Spain has specific laws on protecting historical memory, and yet some would rather forget about them altogether.
When is a joke not a joke? When it starts to erode a fundamental human right.
Podemos must reconsider who is above and who is below – who are the people and who are the people’s enemy.
Podemos positioned itself as leading a revolt by the people against the political system. Now, as Spain's third-largest party, it is part of that system and has some difficult decisions to make.
Mariano Rajoy is sworn in as prime minister.
After two elections and months of deadlock, a minority administration has been agreed. But the situation is far from stable.
Labour's leader has a renewed mandate to put his party at the vanguard of the left – but others have walked that road before.
With two votes failing to produce a government, caretaker PM Mariano Rajoy is running out of options.
The Lincoln Brigade Memorial in San Francisco.
For many contemporary observers, the Spanish Civil War was seen as very much of a piece with the war against Hitler and Mussolini. But then things changed. Why?
Islamic State lost ground, Colombia got a chance at lasting peace, and the Pope sounded a liberated note on homosexuality.
Spain couldn't form a government after its last election, so it had to try again. And it looks like the radicals are shut out.
As Spain found out at its last election, voting for change is one thing, but achieving it is quite another.
More than two months after the election, Spanish politicians still can't provide the people with the government they demanded.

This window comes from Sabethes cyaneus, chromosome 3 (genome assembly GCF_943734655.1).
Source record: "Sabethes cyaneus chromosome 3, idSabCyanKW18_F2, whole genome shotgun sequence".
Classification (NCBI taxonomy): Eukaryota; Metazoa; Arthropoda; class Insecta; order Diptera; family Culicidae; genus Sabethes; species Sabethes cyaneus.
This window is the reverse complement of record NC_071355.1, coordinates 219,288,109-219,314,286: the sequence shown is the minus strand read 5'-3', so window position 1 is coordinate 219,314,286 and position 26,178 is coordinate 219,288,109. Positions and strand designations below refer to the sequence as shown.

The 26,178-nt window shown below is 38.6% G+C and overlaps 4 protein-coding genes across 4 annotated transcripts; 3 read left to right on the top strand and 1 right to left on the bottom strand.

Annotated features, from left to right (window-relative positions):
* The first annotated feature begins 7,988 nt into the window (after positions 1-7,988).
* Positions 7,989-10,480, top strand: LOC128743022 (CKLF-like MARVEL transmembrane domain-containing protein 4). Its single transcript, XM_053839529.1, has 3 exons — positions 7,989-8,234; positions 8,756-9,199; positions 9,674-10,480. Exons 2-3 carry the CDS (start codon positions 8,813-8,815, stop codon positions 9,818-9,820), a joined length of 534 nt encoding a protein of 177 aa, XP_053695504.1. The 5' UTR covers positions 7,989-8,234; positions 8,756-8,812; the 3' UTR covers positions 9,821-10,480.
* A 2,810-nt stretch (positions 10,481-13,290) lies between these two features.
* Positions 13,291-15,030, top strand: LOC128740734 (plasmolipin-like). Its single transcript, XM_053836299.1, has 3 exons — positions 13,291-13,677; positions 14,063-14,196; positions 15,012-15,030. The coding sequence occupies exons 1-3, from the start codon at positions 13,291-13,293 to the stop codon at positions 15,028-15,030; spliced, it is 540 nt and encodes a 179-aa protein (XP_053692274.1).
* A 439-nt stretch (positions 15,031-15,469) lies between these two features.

Parliamentarians have again failed to form a coalition, nearly three months after the election.
The PP, celebrating while it can.
Reuters/Marcelo del Pozo
Spain's two-party system is now consigned to the history books – but forming a functional government will be anything but easy.
Spain’s ruling People’s Party is predicted to win the election – but not by much.
Spain's era of two-party government is coming to an end – but what exactly happens next is far from clear.
Here goes nothing.
Catalonia's pro-independence parties now have the chance to assemble a parliamentary majority, but they'll have to overcome their own differences first.
Podemos’s Teresa Rodriguez addresses supporters.
Will Spain's general election really be an anti-austerity wave – or something much more messy?
Guess which way he’s voting.
Catalans have voted for independence in a referendum that holds no official sway but has enormous significance. Now Catalonia needs to decide where to turn next. The referendum, held on November 9, was…
Man of the moment, Pablo Iglesias.
A new political party has erupted onto the Spanish political scene and is now making major waves. Podemos – whose name translates as “we can” – has pulled ahead of the country’s two main political parties…
This is what democracy looks like: Republican demonstrators in Madrid.
J. J. Guillen/EPA
When King Juan Carlos addressed the people of Spain on the day of his abdication, he spoke of his desire, nearly four decades earlier, to give Spanish citizens control of their destiny and to create “a…